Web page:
IBS In Dogs: What Should I Do if I Think My Dog Might Have IBS?

IBS In Dogs: What Should I Do if I Think My Dog Might Have IBS?

Irritable Bowel Syndrome (IBS) is an uncomfortable condition for dogs which can cause — just as it can for humans — stomach cramps, bloating, diarrhea and constipation. The results can be highly worrying for pet owners, as your pup can show loss of appetite, weight loss and general pain or discomfort in the digestive system. So, what should you be looking out for if you’re concerned that your dog might have IBS? The first step is simple: schedule an appointment with your veterinarian. IBS is just one of many potential causes of digestive upset, and your veterinarian will first seek to rule out physical problems — signs of Inflammatory Bowel Disease (IBD), possible infections or parasites, and more. Visiting your vet is the best way to ensure that you and your dog get the right diagnosis and the most effective treatment.

What are the symptoms of IBS in dogs?

Firstly, it’s helpful to understand the difference between IBS and IBD in dogs. While the symptoms can be similar, IBD is a physical disease where the intestinal lining is infiltrated by inflammatory cells, which has an effect on your dog’s ability to absorb nutrients. IBS, on the other hand, is much less common and is psychosomatic, meaning that stress or anxiety may be causing the symptoms. IBD can involve any part of the gastrointestinal (GI) tract such as the stomach, small intestine or large intestine, while IBS typically affects the large intestine. The two can be differentiated by biopsying the GI tract. For dogs with IBS, biopsy results will be normal because the problem is not physical. There are the numerous symptoms of GI disease to watch for to aid your veterinarian in making a diagnosis of IBS, IBD, and other intestinal conditions:
  • Intermittent versus chronic diarrhea
  • Straining to pass stool
  • Abdominal discomfort
  • Sudden urge or urgency to defecate
  • Vomiting
  • Decreased appetite
  • Constipation
  • Bloating
  • Mucousy or bloody stools
However, a thorough exam is crucial to ensure that physical causes can be ruled out before looking into psychological causes such as IBS.

What is the treatment for IBS in dogs?

Once a veterinarian has diagnosed IBS in your dog, the most common recommendation will be to address the stress or anxiety that your dog is experiencing. If your dog has recently experienced some kind of upheaval (such as moving or a change in routine), if there are new loud noises in their immediate environment (such as construction noises or fireworks), or even if simply the weather has changed, they may be suffering from stress or anxiety as a result. As such, your dog’s symptoms may ease up on their own as soon as they are able to feel settled and secure. Veterinarians will typically recommend that you make your dog’s surroundings as calm and as stable as possible. If the source of the anxiety is not clear, or looks to be a permanent fixture, your veterinarian may recommend anti-anxiety medication. Increasing dietary fiber can also be helpful to many dogs suffering from IBS. High fiber food can help them to normalize the spasms of the large intestinal muscles and reduce abdominal pain.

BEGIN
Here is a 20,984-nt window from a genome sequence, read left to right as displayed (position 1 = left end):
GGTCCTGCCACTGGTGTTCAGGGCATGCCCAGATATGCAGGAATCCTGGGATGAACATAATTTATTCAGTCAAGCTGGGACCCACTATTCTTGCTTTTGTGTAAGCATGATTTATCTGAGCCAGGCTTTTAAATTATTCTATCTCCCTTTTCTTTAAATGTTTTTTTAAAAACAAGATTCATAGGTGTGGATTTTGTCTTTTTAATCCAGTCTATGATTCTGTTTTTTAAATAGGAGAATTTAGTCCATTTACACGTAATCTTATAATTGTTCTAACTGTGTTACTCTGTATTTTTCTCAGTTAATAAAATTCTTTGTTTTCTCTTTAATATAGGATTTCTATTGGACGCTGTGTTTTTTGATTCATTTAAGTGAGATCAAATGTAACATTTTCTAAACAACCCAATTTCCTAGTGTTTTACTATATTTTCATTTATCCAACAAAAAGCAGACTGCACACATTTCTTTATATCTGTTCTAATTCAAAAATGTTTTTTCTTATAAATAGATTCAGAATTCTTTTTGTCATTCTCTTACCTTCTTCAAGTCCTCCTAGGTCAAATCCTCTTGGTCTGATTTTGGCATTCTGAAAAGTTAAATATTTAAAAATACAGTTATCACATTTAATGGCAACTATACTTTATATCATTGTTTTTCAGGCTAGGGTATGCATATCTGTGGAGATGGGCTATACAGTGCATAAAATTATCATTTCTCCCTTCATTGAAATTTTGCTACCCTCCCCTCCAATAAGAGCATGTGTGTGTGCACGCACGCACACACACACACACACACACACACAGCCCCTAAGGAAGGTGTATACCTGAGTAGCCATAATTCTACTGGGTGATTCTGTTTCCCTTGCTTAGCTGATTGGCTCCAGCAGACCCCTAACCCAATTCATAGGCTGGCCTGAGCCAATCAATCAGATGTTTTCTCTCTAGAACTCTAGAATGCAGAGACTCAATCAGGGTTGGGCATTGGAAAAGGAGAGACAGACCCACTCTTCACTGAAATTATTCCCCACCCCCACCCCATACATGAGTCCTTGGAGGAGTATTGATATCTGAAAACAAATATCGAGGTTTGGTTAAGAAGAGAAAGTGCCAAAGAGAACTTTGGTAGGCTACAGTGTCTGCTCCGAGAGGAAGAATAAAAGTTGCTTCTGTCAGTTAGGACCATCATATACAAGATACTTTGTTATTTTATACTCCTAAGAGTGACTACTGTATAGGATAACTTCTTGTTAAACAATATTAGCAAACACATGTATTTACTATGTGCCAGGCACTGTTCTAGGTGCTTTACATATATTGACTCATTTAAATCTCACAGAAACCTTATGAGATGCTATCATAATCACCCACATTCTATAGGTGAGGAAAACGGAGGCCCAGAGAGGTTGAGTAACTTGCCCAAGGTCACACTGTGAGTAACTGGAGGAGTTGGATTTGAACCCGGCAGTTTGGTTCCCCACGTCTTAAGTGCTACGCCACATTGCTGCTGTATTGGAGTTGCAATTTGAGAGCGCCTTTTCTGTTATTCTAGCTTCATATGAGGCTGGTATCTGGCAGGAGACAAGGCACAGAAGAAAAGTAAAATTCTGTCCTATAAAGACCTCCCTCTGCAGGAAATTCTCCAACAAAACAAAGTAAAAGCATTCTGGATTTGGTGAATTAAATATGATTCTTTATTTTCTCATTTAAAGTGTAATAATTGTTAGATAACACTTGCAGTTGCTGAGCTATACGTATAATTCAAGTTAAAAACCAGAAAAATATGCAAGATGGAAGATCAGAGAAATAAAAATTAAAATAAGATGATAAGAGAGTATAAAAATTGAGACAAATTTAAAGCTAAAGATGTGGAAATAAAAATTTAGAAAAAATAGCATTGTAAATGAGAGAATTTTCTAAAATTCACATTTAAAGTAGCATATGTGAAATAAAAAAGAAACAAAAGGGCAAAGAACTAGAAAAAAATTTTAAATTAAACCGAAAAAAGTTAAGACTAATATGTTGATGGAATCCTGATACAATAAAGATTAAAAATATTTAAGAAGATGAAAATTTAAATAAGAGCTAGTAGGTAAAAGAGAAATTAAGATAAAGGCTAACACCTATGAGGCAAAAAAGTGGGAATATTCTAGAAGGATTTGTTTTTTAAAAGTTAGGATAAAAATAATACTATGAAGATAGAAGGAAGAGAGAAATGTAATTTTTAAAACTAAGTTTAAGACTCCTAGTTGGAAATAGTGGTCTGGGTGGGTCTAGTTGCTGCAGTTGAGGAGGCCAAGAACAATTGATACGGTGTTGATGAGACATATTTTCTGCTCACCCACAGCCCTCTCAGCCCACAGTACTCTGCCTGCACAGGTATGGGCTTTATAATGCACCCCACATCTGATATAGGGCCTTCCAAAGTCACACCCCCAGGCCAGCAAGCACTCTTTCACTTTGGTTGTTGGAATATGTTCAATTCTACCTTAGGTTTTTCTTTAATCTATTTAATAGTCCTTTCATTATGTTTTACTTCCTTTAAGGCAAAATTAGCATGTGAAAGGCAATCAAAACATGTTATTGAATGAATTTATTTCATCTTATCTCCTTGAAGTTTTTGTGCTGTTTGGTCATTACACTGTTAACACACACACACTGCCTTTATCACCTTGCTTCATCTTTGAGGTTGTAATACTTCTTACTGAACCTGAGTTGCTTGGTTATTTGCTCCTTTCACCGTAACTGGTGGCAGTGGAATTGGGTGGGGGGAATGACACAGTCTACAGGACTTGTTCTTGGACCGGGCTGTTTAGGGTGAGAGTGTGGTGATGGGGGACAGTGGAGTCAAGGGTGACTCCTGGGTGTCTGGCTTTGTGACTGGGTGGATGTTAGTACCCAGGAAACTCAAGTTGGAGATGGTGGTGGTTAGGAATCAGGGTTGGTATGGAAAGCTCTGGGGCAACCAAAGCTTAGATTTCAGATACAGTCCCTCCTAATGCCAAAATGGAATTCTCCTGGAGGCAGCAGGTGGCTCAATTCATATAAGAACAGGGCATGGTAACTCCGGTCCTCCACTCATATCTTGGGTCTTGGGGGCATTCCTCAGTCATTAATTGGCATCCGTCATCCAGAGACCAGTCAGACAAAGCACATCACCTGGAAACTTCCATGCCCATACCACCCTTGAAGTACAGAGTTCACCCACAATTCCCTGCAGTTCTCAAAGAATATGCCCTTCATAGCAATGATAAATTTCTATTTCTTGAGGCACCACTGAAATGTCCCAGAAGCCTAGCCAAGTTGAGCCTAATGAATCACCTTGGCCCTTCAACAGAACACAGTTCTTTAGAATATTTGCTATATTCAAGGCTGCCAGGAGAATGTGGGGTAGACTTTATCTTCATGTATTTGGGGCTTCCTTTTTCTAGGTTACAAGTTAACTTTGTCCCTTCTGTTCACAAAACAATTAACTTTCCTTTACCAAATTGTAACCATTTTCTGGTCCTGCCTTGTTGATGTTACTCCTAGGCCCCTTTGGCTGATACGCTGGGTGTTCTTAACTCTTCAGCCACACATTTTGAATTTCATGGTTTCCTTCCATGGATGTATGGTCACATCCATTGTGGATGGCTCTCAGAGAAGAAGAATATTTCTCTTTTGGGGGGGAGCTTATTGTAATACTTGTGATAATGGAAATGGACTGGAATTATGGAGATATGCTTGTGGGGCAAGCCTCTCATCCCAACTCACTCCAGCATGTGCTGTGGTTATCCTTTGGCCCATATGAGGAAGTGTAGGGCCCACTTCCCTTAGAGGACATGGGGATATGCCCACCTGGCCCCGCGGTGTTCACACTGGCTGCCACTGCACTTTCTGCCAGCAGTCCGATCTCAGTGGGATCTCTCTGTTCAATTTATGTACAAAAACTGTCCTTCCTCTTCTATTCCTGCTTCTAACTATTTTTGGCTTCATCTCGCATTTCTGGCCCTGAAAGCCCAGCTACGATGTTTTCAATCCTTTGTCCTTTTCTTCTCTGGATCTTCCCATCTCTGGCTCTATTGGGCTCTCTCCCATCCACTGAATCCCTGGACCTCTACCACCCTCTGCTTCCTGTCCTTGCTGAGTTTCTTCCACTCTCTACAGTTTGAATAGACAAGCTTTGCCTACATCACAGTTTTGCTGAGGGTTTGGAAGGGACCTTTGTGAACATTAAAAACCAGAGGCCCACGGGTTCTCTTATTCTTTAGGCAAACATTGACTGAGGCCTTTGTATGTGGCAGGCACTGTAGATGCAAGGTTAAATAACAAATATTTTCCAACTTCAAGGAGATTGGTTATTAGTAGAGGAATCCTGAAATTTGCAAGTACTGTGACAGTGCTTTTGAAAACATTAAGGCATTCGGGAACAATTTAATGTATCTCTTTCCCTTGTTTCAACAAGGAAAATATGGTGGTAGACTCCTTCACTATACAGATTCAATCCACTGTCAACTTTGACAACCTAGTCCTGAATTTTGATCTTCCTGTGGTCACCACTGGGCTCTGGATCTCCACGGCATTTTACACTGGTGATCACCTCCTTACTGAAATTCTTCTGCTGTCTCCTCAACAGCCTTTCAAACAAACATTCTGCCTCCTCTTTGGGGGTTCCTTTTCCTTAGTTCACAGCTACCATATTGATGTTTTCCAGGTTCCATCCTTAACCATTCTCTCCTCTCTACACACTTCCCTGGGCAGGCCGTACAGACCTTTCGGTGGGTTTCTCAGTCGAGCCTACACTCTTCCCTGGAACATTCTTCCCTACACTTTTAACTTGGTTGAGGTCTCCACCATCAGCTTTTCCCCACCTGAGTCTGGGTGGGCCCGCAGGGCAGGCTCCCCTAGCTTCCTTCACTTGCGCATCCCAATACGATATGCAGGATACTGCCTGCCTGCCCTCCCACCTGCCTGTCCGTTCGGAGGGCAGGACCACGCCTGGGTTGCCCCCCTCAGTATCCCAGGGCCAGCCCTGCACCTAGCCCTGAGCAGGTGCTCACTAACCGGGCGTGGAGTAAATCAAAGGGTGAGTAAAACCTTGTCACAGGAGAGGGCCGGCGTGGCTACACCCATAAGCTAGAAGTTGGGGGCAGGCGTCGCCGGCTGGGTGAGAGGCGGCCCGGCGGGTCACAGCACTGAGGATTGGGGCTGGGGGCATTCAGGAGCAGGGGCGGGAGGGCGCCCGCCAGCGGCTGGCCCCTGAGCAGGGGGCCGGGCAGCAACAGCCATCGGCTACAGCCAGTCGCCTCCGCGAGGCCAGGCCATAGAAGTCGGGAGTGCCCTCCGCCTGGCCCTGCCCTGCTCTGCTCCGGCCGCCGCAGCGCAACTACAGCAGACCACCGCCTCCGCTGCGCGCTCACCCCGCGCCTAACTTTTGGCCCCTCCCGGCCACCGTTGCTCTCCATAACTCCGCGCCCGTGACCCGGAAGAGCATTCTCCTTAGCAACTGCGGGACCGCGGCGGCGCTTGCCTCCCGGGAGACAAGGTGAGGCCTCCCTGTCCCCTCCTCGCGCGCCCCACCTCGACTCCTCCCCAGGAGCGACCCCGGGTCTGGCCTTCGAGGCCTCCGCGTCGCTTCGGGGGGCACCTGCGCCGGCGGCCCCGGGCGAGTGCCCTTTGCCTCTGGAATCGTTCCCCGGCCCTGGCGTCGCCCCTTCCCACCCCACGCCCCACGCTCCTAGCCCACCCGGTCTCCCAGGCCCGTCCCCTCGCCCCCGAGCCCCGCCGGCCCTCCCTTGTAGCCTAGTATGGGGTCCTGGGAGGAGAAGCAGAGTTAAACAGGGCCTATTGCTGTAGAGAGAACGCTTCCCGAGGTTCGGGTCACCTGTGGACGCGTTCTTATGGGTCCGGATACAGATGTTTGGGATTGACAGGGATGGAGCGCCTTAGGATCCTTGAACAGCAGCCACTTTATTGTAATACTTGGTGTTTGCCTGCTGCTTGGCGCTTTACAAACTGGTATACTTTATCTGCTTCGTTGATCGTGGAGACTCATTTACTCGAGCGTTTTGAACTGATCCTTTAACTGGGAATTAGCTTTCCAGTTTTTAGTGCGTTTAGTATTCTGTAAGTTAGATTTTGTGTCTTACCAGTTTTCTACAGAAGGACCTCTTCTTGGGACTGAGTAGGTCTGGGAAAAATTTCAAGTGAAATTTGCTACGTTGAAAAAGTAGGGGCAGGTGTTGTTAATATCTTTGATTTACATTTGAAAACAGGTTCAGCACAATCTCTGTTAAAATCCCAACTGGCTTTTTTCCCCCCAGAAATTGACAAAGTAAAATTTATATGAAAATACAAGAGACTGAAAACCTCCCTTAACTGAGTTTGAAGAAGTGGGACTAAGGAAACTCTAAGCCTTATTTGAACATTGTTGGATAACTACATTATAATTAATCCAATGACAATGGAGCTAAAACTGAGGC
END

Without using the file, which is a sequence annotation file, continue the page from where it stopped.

What can I feed my dog with irritable bowel syndrome?

If your dog is diagnosed with IBS, your veterinarian will be able to recommend a suitable diet for your dog. They will most likely suggest foods that are high in fiber to help improve the health of the digestive tract and ease symptoms. It is best to closely follow the diet recommended by your veterinarian, and (no matter if the urge is strong!) resist the temptation to feed your dog unapproved treats or table scraps, even in small amounts. During your visit, ask your veterinarian if Canidae’s wide range of nutritious dog foods, made exclusively from quality ingredients, could be suitable for your dog. Our foods help to promote long-term gut health by giving dogs the complete and balanced diet they need to lead a healthy life. No fillers, artificial flavors or artificial preservatives, just pure, wholesome ingredients. Check out our handy guide to see how you can gently transition your dog to a Canidae diet today, and start giving them goodness with every bite! Veterinary resource: Veterinary Information Network, 2020.